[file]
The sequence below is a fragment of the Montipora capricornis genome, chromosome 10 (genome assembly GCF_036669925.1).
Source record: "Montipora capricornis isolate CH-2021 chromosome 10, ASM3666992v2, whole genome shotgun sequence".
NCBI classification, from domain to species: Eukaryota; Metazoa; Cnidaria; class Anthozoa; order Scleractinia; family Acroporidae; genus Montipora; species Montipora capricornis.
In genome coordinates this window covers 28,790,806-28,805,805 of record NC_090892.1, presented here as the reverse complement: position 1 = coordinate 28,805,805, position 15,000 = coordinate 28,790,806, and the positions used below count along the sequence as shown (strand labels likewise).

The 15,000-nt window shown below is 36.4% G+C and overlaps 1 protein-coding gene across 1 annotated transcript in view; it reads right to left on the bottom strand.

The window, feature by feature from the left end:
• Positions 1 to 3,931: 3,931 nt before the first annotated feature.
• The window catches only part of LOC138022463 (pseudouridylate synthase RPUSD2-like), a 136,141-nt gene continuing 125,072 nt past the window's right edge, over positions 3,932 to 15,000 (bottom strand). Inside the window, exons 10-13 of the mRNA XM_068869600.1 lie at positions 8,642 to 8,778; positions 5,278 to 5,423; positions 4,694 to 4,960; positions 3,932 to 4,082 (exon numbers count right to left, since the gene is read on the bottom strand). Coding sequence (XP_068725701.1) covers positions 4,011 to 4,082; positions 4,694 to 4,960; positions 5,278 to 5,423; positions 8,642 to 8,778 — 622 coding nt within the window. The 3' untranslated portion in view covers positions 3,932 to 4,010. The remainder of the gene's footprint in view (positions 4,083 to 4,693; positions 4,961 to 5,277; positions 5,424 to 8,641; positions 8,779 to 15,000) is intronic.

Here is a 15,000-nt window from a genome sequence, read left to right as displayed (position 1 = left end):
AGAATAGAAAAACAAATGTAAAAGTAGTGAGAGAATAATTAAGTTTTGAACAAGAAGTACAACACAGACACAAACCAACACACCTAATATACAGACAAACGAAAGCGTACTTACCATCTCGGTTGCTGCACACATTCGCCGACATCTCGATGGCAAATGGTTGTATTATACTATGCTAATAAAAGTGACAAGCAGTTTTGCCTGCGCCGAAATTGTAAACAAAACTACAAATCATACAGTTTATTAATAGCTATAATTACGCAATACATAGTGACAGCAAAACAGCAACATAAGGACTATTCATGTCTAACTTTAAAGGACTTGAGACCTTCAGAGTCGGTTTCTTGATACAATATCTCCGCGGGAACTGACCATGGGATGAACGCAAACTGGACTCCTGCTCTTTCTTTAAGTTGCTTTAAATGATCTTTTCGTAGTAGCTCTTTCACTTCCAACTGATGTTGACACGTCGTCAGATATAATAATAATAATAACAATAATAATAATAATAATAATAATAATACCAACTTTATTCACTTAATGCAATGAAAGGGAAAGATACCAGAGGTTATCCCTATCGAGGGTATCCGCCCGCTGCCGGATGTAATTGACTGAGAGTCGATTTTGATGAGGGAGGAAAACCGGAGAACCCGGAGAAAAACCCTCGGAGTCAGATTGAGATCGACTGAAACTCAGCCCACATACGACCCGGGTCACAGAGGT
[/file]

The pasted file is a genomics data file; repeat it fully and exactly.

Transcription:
The sequence below is a fragment of the Montipora capricornis genome, chromosome 10 (genome assembly GCF_036669925.1).
Source record: "Montipora capricornis isolate CH-2021 chromosome 10, ASM3666992v2, whole genome shotgun sequence".
NCBI classification, from domain to species: Eukaryota; Metazoa; Cnidaria; class Anthozoa; order Scleractinia; family Acroporidae; genus Montipora; species Montipora capricornis.
In genome coordinates this window covers 28,790,806-28,805,805 of record NC_090892.1, presented here as the reverse complement: position 1 = coordinate 28,805,805, position 15,000 = coordinate 28,790,806, and the positions used below count along the sequence as shown (strand labels likewise).

The 15,000-nt window shown below is 36.4% G+C and overlaps 1 protein-coding gene across 1 annotated transcript in view; it reads right to left on the bottom strand.

The window, feature by feature from the left end:
• Positions 1 to 3,931: 3,931 nt before the first annotated feature.
• The window catches only part of LOC138022463 (pseudouridylate synthase RPUSD2-like), a 136,141-nt gene continuing 125,072 nt past the window's right edge, over positions 3,932 to 15,000 (bottom strand). Inside the window, exons 10-13 of the mRNA XM_068869600.1 lie at positions 8,642 to 8,778; positions 5,278 to 5,423; positions 4,694 to 4,960; positions 3,932 to 4,082 (exon numbers count right to left, since the gene is read on the bottom strand). Coding sequence (XP_068725701.1) covers positions 4,011 to 4,082; positions 4,694 to 4,960; positions 5,278 to 5,423; positions 8,642 to 8,778 — 622 coding nt within the window. The 3' untranslated portion in view covers positions 3,932 to 4,010. The remainder of the gene's footprint in view (positions 4,083 to 4,693; positions 4,961 to 5,277; positions 5,424 to 8,641; positions 8,779 to 15,000) is intronic.

Here is a 15,000-nt window from a genome sequence, read left to right as displayed (position 1 = left end):
AGAATAGAAAAACAAATGTAAAAGTAGTGAGAGAATAATTAAGTTTTGAACAAGAAGTACAACACAGACACAAACCAACACACCTAATATACAGACAAACGAAAGCGTACTTACCATCTCGGTTGCTGCACACATTCGCCGACATCTCGATGGCAAATGGTTGTATTATACTATGCTAATAAAAGTGACAAGCAGTTTTGCCTGCGCCGAAATTGTAAACAAAACTACAAATCATACAGTTTATTAATAGCTATAATTACGCAATACATAGTGACAGCAAAACAGCAACATAAGGACTATTCATGTCTAACTTTAAAGGACTTGAGACCTTCAGAGTCGGTTTCTTGATACAATATCTCCGCGGGAACTGACCATGGGATGAACGCAAACTGGACTCCTGCTCTTTCTTTAAGTTGCTTTAAATGATCTTTTCGTAGTAGCTCTTTCACTTCCAACTGATGTTGACACGTCGTCAGATATAATAATAATAATAACAATAATAATAATAATAATAATAATAATACCAACTTTATTCACTTAATGCAATGAAAGGGAAAGATACCAGAGGTTATCCCTATCGAGGGTATCCGCCCGCTGCCGGATGTAATTGACTGAGAGTCGATTTTGATGAGGGAGGAAAACCGGAGAACCCGGAGAAAAACCCTCGGAGTCAGATTGAGATCGACTGAAACTCAGCCCACATACGACCCGGGTCACAGAGGT